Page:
Thursday, February 7, 2008

WCAXTV Vermont 3 part series on PTSD and National Guard

Private Battle, Part 1

Franklin, Vermont - February 5, 2008
A fellow Guard soldier captured a photo of Dennis Delisle and his wife, Mikell, on the day of his deployment to Iraq. He was all smiles-- unaware of the horror the next 18 months would bring.

"You're scared all of the time," he says.
At 38 years old, Delisle was called to duty; driving supply trucks in the war-torn country. He spent much of his tour in Ramadi, a hotbed for insurgents and one of the deadliest areas for U.S. troops. Delisle saw hundreds of bombs detonate. "While we battled insurgents, we could hear his screams. It was pretty horrifying."

He witnessed many deaths, including a colleague burned alive.

"I actually didn't think I'd make it back out of Iraq because of how scared I was."
He did get out and had hopes for the future, back home in Franklin.

"You come home and you get all of this honeymoon stage, back with family and reconnecting. You settle into a groove," he explains.

Life seemed normal for the first six months.

"It's like being newly married all over again," says wife, Mikell. "Everything is great. It's fantastic. Everyone is happy and excited. And then all of the sudden everything changes."

Delisle began to have bursts of anger, depression, thoughts of killing himself, and others.

"I still have nightmares," he says. "I still see stuff when I am driving. I pay attention to guardrails, bridges, and sometimes I drive too fast. Sometimes I drive on the opposite side of the road, just like I was in Iraq. So, I still have a lot of it."

He hasn't been able to hold a full-time job since his return.
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Private Battle Part 2
National Guard Sgt. Jim Greene

Franklin, Vermont - February 6, 2008

"I'd been in the Army 30 years ago. You just don't expect 30 years after getting out of the Army to suddenly be in a war situation."

But in 2005, that's where Vt. National Guard Sgt. Jim Greene found himself-- in Ramadi, Iraq, securing the area alongside other Vermonters as part of Task Force Saber.

"We started off with the hopes we weren't going to lose anybody," says Greene.

Six Vermonters from the unit died in combat. Greene photographed each memorial service in Iraq. One casualty was especially difficult. Greene carried a fallen soldier's remains after a roadside bomb took his life.

"We had an officer who brought what was left of these guys in an ammo can... and handed it to me. You don't know that feeling," Greene says, crying. "How do you let that go? You don't let it go. It stays with you the rest of your life."

The memories remain. But Greene managed to move on with his life. He returned to his family and his job back in Vermont. He's adjusted well.

Other Vermont Guard Soldiers are not so lucky.

"Filing bankruptcy and losing our home," says Dennis Delisle.

"We fought a long time to try to keep it but it's not looking good," says his wife, Mikell.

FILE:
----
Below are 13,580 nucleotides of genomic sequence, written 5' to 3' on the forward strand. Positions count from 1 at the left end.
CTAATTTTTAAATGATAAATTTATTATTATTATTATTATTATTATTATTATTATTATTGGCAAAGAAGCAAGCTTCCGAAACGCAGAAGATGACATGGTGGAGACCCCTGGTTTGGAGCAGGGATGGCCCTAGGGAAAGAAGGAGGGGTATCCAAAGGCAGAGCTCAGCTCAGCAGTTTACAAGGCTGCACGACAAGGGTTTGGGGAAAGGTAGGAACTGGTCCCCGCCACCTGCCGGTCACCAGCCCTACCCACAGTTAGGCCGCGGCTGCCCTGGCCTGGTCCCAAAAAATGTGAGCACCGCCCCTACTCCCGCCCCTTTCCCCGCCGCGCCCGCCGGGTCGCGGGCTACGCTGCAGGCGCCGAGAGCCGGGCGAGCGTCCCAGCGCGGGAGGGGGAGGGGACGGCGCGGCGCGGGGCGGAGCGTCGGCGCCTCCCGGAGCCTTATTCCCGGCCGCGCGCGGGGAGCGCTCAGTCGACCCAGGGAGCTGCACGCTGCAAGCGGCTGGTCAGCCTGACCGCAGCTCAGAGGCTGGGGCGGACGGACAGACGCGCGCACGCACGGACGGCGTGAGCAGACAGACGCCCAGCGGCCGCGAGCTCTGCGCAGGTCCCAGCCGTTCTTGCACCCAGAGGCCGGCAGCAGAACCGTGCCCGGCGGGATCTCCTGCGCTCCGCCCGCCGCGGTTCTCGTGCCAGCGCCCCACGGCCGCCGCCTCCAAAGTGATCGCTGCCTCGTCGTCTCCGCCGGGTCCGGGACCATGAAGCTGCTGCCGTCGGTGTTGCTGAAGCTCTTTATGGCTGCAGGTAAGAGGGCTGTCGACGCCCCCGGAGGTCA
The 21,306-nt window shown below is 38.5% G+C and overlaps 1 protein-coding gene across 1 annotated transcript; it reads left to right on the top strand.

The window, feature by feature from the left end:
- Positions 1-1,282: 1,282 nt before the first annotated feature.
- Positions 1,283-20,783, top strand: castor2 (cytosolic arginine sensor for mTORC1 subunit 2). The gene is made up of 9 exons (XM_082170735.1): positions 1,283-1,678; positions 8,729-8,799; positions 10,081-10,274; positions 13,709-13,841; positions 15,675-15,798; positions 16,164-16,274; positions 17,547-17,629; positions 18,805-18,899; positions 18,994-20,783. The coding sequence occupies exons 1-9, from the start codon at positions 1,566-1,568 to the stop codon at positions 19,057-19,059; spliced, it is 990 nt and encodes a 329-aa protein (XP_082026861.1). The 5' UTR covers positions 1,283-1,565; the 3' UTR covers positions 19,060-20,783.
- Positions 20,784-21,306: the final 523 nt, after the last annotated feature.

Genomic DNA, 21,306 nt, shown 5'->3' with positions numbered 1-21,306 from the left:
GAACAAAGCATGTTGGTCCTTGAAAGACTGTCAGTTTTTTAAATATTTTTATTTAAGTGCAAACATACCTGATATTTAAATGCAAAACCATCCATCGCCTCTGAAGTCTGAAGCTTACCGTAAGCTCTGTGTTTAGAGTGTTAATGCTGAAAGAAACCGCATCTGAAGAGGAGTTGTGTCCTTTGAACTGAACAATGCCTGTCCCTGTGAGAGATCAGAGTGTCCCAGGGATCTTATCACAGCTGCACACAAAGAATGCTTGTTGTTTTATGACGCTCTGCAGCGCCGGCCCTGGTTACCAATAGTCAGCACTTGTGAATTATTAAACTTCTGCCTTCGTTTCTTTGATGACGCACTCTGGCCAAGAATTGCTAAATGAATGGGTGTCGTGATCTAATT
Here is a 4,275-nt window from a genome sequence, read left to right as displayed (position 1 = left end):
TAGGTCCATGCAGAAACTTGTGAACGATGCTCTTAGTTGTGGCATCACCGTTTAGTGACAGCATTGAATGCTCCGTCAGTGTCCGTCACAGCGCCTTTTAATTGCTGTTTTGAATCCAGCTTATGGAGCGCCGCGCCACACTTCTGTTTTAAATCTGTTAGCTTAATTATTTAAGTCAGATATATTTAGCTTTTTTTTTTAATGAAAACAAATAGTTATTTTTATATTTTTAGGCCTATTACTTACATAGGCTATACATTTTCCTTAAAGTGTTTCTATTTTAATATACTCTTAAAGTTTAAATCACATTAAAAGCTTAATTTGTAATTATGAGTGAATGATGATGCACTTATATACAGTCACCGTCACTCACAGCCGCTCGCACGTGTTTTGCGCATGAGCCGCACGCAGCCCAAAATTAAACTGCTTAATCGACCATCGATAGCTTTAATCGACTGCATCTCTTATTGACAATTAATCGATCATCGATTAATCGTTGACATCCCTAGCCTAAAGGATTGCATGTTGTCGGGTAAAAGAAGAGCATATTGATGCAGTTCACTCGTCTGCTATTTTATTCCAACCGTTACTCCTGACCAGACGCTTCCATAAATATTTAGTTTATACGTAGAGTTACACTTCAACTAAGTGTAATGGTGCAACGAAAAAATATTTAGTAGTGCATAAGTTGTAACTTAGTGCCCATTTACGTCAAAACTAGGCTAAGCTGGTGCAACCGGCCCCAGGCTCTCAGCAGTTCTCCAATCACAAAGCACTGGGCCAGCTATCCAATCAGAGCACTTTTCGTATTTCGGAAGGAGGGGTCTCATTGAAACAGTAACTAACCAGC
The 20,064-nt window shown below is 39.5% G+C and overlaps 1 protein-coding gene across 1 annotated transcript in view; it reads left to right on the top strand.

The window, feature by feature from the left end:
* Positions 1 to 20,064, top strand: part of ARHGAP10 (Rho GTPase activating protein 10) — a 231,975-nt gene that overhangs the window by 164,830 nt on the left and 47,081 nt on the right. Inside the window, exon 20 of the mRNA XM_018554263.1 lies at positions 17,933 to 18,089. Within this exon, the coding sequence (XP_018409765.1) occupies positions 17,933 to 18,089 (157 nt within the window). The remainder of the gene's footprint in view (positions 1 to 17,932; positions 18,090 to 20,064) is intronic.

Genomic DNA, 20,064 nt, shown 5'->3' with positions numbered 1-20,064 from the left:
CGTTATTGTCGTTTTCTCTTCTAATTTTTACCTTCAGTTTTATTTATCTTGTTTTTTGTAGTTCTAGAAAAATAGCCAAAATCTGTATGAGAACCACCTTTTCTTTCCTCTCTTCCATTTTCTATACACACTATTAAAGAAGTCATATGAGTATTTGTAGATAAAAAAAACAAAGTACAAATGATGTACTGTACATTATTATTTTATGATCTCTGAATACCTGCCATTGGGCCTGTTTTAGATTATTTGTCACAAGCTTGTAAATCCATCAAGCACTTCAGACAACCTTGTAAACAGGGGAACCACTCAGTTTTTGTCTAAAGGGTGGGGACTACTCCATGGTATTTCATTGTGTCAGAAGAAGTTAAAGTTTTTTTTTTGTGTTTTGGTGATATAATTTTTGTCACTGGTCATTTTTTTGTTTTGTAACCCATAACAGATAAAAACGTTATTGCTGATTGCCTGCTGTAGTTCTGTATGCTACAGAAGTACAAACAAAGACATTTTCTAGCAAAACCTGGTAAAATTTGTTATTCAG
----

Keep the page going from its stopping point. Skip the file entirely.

Dennis Delisle deployed to Iraq and lived through countless explosions. But what he saw there still haunts him. He suffers from Post Traumatic Stress Disorder.

"It's been real hard. I take medicine to keep me from suicide or being homicidal. It's a constant battle now," he says.

Delisle hasn't been able to hold down a job and his wife, Mikell, was laid off. She has to stay close to home to help her husband. They're nine months behind on their bills and house payments.

On this day, the couple heads to court forced to declare bankruptcy.

"Yeah, a lot of family history in the home, his family all grew up in it... and it's just rough," says Mikell.
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Part 3 will be aired tonight

Burlington, Vermont - February 7, 2008

Nearly half of all Vermont's soldiers returning from Iraq suffer a private battle. Experts say Post Traumatic Stress Disorder and Traumatic Brain Injuries are at record levels. And there are a few reasons: the constant danger and explosions in Iraq, more awareness about PTSD, and because the National Guard has been called to duty like never before.

"This is a very different conflict. Certainly in Vermont, many of the people who are serving are National Guards. People who may not have planned to deploy overseas. So I think that also plays a role," explains Dr. Andrew Pomerantz of the VA Hospital.

Darren Perron has more on the Private Battle our soldiers face, treatment, and how Vermont is leading the nation in dealing with PTSD. Don't miss his special report. It continues tonight on the Channel 3 News at 6:00 p.m.


  1. that special report was heart breaking and very informational. kudos to wcaxtv and darren perron the reporter

  2. This nation needs to be ashamed of how we treat our veterans and very proud to have reporters doing this kind of coverage. Kudos is right. Thanks for commenting.

  3. This nation will be ashamed how we treat veterans.we have to prouud very much to have suce a critical coverage by the reporters.I think kudos is absolutely correct.
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